Tuesday 15 June 2010

It's been a long time...

It has been a long time and when I retire I'll talk all about it, but I am back.

This post is about when to be reasonable and when it's best not to be. I think I move across the line of reasonableness sometimes but here's my views. I'm not particularly left wing - I used to be called "Son of Blair" in Yeovil Labour Party and at the time actually enjoyed the label. A few years later I was being called a Trot in Mabledon Place, headquarters of UNISON, again I wasn't offended in the slightest. What I do passionately believe in is serving UNISON, fighting for our members' rights and doing the right thing for my class. But in that I've always been pragmatic, going for what works rather than what the dogmatically correct path might be. I've always been happy to grab the half-loaf if that's the only thing that can be on offer.

So that brings me to Amendment 58.1 at UNISON's national delegate conference. Written by Tower Hamlets branch it condemns the waste of our money on PFI schemes and called for them all to be brought back under public ownership with compensation only on the basis of proven need. Is it realistic? Not currently, even Railtrack shareholders had to be compensated when they were forced to sell up to Network Rail. My good friend James Anthony called it a fantasy policy. But it's the right policy and here's why.

Everything that the union movement and the working class has ever achieved has at one point been called unrealistic. The Tolpuddle Martyrs were unrealistic when they thought they could form a trade union. Michael Sadler was unrealistic when he thought that children under age nine should have to go to school rather than be forced to work. Harriet Taylor was being unrealistic when she argued that women should have the vote. If everyone in history only settled for what's achievable then we would be still living in caves and explaining to each other why we shouldn't bother trying to make fire ourselves.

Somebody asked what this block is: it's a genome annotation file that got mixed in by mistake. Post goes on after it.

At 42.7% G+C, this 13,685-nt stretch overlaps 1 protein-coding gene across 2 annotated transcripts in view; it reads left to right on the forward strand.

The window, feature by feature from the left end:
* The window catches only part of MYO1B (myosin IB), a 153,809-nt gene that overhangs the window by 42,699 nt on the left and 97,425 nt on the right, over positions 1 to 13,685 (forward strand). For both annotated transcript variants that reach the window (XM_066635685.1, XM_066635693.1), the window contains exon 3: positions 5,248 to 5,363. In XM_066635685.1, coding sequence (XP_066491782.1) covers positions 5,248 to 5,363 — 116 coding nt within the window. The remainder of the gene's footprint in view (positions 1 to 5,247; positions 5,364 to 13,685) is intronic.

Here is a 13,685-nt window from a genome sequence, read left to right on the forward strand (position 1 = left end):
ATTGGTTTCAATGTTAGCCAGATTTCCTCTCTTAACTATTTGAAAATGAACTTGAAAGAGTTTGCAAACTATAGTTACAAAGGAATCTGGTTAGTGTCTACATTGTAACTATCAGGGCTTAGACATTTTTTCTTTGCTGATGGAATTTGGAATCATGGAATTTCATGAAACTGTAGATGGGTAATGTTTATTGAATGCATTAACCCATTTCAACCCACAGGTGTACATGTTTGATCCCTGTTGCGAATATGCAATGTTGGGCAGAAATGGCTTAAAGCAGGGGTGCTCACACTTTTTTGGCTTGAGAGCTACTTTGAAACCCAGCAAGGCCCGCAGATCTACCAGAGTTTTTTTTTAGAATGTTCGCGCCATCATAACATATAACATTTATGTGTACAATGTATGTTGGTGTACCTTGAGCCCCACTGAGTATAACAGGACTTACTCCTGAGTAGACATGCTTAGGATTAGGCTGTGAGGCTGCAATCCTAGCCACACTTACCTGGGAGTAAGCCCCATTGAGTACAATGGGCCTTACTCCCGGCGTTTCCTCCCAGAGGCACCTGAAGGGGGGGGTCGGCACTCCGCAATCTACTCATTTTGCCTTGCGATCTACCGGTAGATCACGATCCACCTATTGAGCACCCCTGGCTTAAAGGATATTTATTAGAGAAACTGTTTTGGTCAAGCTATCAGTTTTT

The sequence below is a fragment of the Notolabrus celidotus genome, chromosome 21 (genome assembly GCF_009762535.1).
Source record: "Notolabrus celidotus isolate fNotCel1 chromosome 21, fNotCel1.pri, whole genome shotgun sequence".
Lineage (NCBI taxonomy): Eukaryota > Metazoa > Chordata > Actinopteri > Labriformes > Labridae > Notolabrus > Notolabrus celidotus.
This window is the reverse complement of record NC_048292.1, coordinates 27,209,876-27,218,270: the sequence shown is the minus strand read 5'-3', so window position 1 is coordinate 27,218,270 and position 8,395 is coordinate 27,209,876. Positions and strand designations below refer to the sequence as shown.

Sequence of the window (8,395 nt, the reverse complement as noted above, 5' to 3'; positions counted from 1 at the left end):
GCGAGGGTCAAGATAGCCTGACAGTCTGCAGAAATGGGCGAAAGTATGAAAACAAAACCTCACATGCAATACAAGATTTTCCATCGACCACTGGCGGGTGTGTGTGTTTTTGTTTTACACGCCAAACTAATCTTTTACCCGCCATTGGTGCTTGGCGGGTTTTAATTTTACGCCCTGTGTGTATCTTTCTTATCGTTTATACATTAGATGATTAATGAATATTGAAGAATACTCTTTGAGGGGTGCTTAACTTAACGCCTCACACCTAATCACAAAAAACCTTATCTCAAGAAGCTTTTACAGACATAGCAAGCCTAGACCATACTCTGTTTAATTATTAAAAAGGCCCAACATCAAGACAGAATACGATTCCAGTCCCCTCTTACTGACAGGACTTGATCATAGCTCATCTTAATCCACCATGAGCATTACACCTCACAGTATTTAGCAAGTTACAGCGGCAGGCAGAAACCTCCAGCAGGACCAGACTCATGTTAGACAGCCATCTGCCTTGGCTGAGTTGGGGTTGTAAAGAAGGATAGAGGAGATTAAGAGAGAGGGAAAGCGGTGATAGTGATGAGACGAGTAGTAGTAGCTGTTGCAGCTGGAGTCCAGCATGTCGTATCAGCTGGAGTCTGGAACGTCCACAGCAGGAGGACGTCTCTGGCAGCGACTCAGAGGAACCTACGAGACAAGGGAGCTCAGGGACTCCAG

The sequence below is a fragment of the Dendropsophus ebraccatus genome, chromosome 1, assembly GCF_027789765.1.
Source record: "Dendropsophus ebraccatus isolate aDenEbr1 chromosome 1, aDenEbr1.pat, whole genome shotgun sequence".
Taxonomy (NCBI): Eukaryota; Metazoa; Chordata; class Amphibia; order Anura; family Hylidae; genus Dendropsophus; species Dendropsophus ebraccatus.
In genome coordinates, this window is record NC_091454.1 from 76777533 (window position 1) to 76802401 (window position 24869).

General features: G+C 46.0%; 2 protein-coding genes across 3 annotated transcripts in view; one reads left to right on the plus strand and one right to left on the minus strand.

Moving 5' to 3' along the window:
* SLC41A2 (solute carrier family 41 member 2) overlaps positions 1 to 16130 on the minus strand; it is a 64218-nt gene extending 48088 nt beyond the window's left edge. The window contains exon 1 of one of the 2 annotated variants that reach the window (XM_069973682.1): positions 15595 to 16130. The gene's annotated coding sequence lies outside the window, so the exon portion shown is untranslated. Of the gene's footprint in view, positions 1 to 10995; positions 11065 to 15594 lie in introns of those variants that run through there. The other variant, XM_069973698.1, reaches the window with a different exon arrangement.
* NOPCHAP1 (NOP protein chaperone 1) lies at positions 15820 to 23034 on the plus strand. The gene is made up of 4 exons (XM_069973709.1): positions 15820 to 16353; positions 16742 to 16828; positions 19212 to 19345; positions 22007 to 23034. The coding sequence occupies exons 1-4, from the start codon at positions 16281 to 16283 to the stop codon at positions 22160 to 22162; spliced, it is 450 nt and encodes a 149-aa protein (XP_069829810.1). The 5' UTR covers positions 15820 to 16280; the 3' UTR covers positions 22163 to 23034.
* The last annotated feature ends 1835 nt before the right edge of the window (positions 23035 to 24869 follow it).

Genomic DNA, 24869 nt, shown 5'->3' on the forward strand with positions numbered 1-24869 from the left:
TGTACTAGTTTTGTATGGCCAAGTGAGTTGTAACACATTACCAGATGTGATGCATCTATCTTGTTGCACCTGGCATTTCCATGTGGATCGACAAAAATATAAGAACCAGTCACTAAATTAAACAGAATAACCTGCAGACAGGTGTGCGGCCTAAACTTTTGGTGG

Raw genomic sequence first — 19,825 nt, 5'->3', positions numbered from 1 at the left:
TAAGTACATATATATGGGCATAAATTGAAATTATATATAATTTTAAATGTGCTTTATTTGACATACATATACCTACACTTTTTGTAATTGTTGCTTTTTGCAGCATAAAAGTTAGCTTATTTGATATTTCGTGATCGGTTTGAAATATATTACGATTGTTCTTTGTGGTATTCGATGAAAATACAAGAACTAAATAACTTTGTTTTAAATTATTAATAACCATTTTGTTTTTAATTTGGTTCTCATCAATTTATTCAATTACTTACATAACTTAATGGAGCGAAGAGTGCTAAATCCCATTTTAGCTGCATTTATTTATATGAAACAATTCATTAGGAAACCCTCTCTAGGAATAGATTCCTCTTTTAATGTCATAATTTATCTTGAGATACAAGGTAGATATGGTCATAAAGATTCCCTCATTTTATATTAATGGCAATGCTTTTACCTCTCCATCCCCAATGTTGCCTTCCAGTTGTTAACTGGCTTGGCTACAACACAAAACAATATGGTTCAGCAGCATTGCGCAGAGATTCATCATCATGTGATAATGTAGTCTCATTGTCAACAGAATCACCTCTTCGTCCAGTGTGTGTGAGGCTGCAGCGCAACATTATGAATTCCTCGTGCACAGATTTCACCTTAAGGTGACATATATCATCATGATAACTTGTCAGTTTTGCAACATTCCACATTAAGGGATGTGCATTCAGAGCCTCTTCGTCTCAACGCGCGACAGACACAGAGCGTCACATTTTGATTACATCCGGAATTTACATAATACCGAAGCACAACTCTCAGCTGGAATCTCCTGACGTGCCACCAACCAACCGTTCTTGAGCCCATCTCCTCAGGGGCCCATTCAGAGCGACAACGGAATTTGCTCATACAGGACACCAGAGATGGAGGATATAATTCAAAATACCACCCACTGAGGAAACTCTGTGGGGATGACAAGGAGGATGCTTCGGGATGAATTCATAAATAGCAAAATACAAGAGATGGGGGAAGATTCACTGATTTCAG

I think that we shouldn't be ashamed to say what we believe, we might have to settle for less, but if we don't try, we can't succeed. If we stop fighting now, the government will see us bit by bit back into being mere serfs and the sooner UNISON's leadership realises what a fight we're in the better.

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